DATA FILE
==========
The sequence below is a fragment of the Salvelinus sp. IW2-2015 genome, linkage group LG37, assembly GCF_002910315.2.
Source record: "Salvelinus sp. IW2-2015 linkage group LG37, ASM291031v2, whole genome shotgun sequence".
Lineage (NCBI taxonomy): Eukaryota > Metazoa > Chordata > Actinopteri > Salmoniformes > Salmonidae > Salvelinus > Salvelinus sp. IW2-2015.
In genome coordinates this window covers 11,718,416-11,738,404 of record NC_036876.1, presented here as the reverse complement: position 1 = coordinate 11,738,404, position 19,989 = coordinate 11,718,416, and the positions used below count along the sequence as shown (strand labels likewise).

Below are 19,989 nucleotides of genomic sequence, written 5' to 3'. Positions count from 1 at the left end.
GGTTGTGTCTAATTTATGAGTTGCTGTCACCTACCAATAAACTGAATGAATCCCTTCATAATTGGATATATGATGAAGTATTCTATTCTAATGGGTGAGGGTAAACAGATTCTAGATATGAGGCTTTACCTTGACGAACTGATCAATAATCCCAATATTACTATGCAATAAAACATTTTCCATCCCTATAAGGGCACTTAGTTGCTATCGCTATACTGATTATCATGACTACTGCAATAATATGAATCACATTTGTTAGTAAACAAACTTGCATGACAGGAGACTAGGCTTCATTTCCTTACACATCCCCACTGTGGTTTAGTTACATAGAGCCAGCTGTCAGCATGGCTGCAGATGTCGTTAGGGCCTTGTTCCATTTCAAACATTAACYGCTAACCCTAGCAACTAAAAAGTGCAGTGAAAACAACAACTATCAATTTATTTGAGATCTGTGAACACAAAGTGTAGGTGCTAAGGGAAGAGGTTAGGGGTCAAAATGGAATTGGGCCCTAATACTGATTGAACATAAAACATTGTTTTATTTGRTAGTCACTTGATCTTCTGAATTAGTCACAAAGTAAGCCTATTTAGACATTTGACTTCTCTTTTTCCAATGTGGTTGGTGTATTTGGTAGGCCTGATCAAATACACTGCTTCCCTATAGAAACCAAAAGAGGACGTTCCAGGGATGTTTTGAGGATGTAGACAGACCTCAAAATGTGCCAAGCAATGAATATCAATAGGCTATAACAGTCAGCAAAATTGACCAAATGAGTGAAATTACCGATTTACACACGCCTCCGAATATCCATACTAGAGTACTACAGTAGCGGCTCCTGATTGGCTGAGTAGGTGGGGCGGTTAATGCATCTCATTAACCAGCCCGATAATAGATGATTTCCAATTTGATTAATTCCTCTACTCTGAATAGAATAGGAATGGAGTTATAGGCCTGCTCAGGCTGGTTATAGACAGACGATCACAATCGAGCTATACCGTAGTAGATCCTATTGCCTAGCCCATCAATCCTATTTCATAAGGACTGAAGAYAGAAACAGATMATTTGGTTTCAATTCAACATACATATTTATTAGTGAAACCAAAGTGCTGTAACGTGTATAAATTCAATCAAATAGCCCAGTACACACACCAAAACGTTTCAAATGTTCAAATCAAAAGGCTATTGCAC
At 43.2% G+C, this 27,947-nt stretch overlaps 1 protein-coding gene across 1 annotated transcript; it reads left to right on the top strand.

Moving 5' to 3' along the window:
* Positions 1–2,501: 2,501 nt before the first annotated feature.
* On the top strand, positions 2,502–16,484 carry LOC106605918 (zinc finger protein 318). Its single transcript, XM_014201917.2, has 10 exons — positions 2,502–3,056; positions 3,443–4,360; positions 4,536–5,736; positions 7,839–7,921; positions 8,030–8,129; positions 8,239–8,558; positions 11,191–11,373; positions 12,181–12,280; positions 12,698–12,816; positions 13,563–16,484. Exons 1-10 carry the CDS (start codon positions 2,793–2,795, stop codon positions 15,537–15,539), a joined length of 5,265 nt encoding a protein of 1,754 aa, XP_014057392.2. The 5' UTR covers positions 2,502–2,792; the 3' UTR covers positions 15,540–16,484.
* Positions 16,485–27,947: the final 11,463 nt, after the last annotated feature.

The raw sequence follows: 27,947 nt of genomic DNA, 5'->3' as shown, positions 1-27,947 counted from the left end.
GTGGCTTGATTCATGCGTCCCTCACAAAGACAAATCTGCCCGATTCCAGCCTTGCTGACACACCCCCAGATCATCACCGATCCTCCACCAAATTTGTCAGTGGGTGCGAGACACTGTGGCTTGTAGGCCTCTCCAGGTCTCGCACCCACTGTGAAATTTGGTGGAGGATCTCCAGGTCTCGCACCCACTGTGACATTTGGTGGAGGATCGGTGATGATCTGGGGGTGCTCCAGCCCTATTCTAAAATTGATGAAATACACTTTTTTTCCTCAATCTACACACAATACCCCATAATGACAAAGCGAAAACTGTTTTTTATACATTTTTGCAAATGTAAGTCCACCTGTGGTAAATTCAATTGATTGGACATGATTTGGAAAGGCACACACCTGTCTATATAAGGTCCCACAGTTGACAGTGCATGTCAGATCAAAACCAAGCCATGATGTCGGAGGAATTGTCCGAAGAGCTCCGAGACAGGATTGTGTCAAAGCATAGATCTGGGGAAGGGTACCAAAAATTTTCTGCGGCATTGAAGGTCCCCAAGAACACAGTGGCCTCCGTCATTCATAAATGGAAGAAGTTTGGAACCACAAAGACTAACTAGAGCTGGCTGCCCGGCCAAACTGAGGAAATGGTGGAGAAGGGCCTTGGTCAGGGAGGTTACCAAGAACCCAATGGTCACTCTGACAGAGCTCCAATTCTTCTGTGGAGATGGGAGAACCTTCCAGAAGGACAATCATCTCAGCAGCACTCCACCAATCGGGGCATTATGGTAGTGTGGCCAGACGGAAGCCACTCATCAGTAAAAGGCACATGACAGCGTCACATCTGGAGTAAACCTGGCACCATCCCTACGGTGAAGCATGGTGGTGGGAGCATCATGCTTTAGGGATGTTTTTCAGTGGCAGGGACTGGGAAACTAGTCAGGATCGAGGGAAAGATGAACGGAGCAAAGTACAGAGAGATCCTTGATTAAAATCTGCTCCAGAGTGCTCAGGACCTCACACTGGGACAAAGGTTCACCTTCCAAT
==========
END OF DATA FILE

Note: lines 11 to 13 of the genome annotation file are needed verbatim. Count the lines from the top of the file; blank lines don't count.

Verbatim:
* Positions 16,485–27,947: the final 11,463 nt, after the last annotated feature.

The raw sequence follows: 27,947 nt of genomic DNA, 5'->3' as shown, positions 1-27,947 counted from the left end.
GTGGCTTGATTCATGCGTCCCTCACAAAGACAAATCTGCCCGATTCCAGCCTTGCTGACACACCCCCAGATCATCACCGATCCTCCACCAAATTTGTCAGTGGGTGCGAGACACTGTGGCTTGTAGGCCTCTCCAGGTCTCGCACCCACTGTGAAATTTGGTGGAGGATCTCCAGGTCTCGCACCCACTGTGACATTTGGTGGAGGATCGGTGATGATCTGGGGGTGCTCCAGCCCTATTCTAAAATTGATGAAATACACTTTTTTTCCTCAATCTACACACAATACCCCATAATGACAAAGCGAAAACTGTTTTTTATACATTTTTGCAAATGTAAGTCCACCTGTGGTAAATTCAATTGATTGGACATGATTTGGAAAGGCACACACCTGTCTATATAAGGTCCCACAGTTGACAGTGCATGTCAGATCAAAACCAAGCCATGATGTCGGAGGAATTGTCCGAAGAGCTCCGAGACAGGATTGTGTCAAAGCATAGATCTGGGGAAGGGTACCAAAAATTTTCTGCGGCATTGAAGGTCCCCAAGAACACAGTGGCCTCCGTCATTCATAAATGGAAGAAGTTTGGAACCACAAAGACTAACTAGAGCTGGCTGCCCGGCCAAACTGAGGAAATGGTGGAGAAGGGCCTTGGTCAGGGAGGTTACCAAGAACCCAATGGTCACTCTGACAGAGCTCCAATTCTTCTGTGGAGATGGGAGAACCTTCCAGAAGGACAATCATCTCAGCAGCACTCCACCAATCGGGGCATTATGGTAGTGTGGCCAGACGGAAGCCACTCATCAGTAAAAGGCACATGACAGCGTCACATCTGGAGTAAACCTGGCACCATCCCTACGGTGAAGCATGGTGGTGGGAGCATCATGCTTTAGGGATGTTTTTCAGTGGCAGGGACTGGGAAACTAGTCAGGATCGAGGGAAAGATGAACGGAGCAAAGTACAGAGAGATCCTTGATTAAAATCTGCTCCAGAGTGCTCAGGACCTCACACTGGGACAAAGGTTCACCTTCCAAT